Coroner Badly Injured.
Coroner Jay, while hastening in an ambulance to the hospital, was thrown to the pavement as it rounded a corner. It is believed his back is broken he cannot live.
The hospital at Marshalltown was soon filled. Then other rooms were pressed into service. It is believed only two of the dead were in the Pullman.
So complete was the destruction of the smoker that not a single upright was standing. The floor alone remained as a mute witness of the frightful impact of the car ahead. The day coach likewise was torn almost to splinters. The baggage car behind the day coach was jammed in front, but was not demolished.
To-night the scene of the wreck presents an uncanny sight. The flickering of torches of the wrecking crews seemed to be reflected in the crimson streams that dyed the ground on either side of the track.
Track Clear by This Morning.
By morning it is expected the track will be cleared and train service renewed. The body of Prof. L. W. Parrish, of Cedar Falls, teacher of economics in the State Teachers' college, was one of the first taken from the ruins. He was mortally wounded and died in the ambulance.
Dr. J. W. Devrey, of Chicago, and Dr. Durham, of Sioux Falls, were on the train. Although injured, they turned their attention to the injured and worked faithfully. James McNamara, assistant head clerk of the Modern Woodmen of America, of Rock Island, was in the smoker. He escaped without injury.
L. P. Clark, conductor of the Pullman, was another who escaped remarkably. He was in an upper berth, but aside from a few bruises was not injured.
One Survivor'ss (sic) Story.
C. W. Moier, of Walla Walla, Wash., was in a lower berth on one of the rear Pullman couches.
"I did not realize that it was a wreck," said he. "It sounded as though a man had thrown a brick on the floor, in the front of my car were the mail and baggage cars. Ahead of them were the smoker and the Pullman. I looked out and saw an engine overturn. It did not feel like a wreck. I saw some terrible things. One man's head was cut off above his eyes. Another man was driven head first into a window. The glass was broken, cutting him where his head rested on the sill, and he was under an awful weight from above. He screamed for some one to kill him. I broke the glass under his cheek, and the man's lower jaw with a bone and five or six teeth in it fell on the ground at my feet."
Prettiest Girl in Waterloo.
Miss Mae Hoffman, of Waterloo, was accounted the most beautiful woman of Waterloo. She was one of a party of three couples starting on a pleasure trip. She was horribly crushed and mangled. She took the third prize in a national beauty contest, and recently won a prize as a stenographer in a competition.
George W. Downing, of Vinton, who was in the smoker, said: "The first I know the other came right through ours. Two met (sic - men) sitting in front of us were crushed to death. They were down on the bottom with what seemed the world piled on top."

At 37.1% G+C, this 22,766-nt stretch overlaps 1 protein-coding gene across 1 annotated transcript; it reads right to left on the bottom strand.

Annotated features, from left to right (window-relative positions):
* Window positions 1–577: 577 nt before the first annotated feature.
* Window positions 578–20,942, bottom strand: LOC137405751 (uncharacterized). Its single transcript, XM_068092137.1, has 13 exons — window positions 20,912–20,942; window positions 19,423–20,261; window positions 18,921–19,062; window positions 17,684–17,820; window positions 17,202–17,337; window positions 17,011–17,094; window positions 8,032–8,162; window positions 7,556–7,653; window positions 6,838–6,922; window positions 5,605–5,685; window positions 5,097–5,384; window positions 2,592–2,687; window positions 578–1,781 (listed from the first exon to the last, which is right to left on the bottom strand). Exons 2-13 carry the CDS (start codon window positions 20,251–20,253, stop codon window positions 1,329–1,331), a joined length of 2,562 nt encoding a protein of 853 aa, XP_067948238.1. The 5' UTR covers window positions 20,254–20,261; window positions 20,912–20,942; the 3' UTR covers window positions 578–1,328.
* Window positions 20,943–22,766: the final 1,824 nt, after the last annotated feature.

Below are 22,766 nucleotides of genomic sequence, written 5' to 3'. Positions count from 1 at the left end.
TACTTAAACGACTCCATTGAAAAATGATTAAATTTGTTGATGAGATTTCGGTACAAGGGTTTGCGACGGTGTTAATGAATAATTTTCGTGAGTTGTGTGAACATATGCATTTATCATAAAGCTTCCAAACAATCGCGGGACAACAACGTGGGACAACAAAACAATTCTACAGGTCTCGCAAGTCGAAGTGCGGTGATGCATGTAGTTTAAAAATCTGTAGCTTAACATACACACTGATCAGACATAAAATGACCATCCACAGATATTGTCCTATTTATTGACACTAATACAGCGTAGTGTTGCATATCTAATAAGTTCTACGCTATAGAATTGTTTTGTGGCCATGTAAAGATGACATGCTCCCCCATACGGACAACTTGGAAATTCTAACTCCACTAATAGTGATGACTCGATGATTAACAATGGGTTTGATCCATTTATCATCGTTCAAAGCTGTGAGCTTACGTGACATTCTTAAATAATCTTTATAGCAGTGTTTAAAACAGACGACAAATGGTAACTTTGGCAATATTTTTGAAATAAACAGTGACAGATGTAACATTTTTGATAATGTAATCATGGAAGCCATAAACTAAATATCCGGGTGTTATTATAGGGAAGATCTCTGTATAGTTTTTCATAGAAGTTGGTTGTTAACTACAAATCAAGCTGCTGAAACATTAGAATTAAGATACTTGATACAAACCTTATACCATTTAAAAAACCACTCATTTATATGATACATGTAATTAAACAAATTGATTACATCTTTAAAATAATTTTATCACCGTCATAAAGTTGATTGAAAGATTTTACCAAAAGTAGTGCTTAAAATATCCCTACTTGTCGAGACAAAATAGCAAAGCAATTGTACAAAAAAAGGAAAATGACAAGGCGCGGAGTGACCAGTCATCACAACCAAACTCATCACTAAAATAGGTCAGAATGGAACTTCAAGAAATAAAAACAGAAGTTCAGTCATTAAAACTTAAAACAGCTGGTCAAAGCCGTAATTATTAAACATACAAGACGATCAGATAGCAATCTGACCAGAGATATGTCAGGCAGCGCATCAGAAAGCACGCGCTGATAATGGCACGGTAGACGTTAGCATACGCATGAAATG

Blood Pouring Over Them.
On a seat with Downing sat F. G. Fulmer of Vinton. "We were sitting in a double seat," said he. "A man sat facing us. He and the seat came crashing back on us and flattened us to the floor. There we lay under a living man and two dead men who were smashed, and whose blood ran down on us through the wreckage." Outside of a scratch on the arm Fulmer escaped injury.
Two young girls from Waterloo tonight identified among the dead their father, mother and two sisters. The father's name was BROWN. He conducted a candy kitchen in Waterloo.
KILLED IN RAILROAD WRECK
Fred M. Colton and Miss Bessie Purvis of Washington, Iowa, Meet Death at Green Mountain.
[Special to The Hawk-Eye.]
Washington, Ia., March 21.--Fred M. Colton, a member of the Geo. H. Paul Land Co., of this city, was killed in the wreck at Green Mountain this morning. Washington is in mourning for its dead citizen, for he was most popular. He is survived by his widow and one daughter.
Mr. Colton, accompanied by W. J. Southwell, left on Sunday evening for a trip through Minnesota in the interest of the Paul Land Co. He was a Knights Templar, and it is supposed that organization will have charge of the funerarl (sic) obsequies.
At a late hour it was learned that Miss Bessie Purvis, another Washington resident on the same train, was killed.
COLUMBUS JUNCTION LAD
Fred M. Colton Had Lived There Many Years.
[Special to The Hawk-Eye.]
Columbus Junction, Ia., March 21.-- The sad message was received late this afternoon by relatives here that Fred M. Colton, of Washington, formerly of this place, had been killed in the wreck that occurred this morning at Green Mountain.
Mr. Colton, in the company of S. B. Southwell, of Washington, left Columbus Junction last night at 10:23 o'clock, going up north in the interest of the Paul Land Co., of Washington, by whom they are employed. They were in a Pullman when the wreck occurred. Mr. Colton was found among the dead, and Mr. Southwell was badly injured but able to have a message sent to their families in Washington, who telephoned the sad news to this city.
Mr. Colton is the son of Mr. and Mrs. Frank Colton, of Columbus City, and nearly all his life had been spent here. For a number of years he was cashier in the Louisa County National bank at this place. He leaves a widow and a daughter, Miss Greta, in Washington; two sisters, Miss Elsie, of Des Moines, and Mrs. S. Johnston, of Columbus City.
Frank Colton and son-in-law, R. S. Johnston, departed on the evening train for Green Mountain.
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*Transcribed for genealogy purposes; I have no relation to the person(s) mentioned.
Note: The BROWN family, father Alfred X., mother Rosetta Belle KELTNER BROWN, six-year-old Eva Grace and 12-year-old Lenore Alice, were all interred in Wright Cemetery, Jefferson County, IA.
Jefferson Documents maintained by Joey Stark.